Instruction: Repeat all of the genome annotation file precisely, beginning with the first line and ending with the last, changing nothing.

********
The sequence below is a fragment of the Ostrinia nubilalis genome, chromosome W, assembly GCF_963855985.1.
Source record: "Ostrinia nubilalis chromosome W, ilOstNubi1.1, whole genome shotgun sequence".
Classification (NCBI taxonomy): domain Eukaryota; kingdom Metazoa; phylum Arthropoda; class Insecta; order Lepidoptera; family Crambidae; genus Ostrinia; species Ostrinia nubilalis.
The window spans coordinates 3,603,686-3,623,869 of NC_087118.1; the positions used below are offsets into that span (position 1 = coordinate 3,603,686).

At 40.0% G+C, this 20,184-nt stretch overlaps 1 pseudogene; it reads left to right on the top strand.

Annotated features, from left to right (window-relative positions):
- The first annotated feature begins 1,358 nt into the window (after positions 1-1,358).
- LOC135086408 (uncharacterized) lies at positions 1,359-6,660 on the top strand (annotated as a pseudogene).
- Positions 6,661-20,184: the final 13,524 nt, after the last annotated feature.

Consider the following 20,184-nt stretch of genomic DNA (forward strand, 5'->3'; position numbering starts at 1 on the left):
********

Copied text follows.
The sequence below is a fragment of the Ostrinia nubilalis genome, chromosome W, assembly GCF_963855985.1.
Source record: "Ostrinia nubilalis chromosome W, ilOstNubi1.1, whole genome shotgun sequence".
Classification (NCBI taxonomy): domain Eukaryota; kingdom Metazoa; phylum Arthropoda; class Insecta; order Lepidoptera; family Crambidae; genus Ostrinia; species Ostrinia nubilalis.
The window spans coordinates 3,603,686-3,623,869 of NC_087118.1; the positions used below are offsets into that span (position 1 = coordinate 3,603,686).

At 40.0% G+C, this 20,184-nt stretch overlaps 1 pseudogene; it reads left to right on the top strand.

Annotated features, from left to right (window-relative positions):
- The first annotated feature begins 1,358 nt into the window (after positions 1-1,358).
- LOC135086408 (uncharacterized) lies at positions 1,359-6,660 on the top strand (annotated as a pseudogene).
- Positions 6,661-20,184: the final 13,524 nt, after the last annotated feature.

Consider the following 20,184-nt stretch of genomic DNA (forward strand, 5'->3'; position numbering starts at 1 on the left):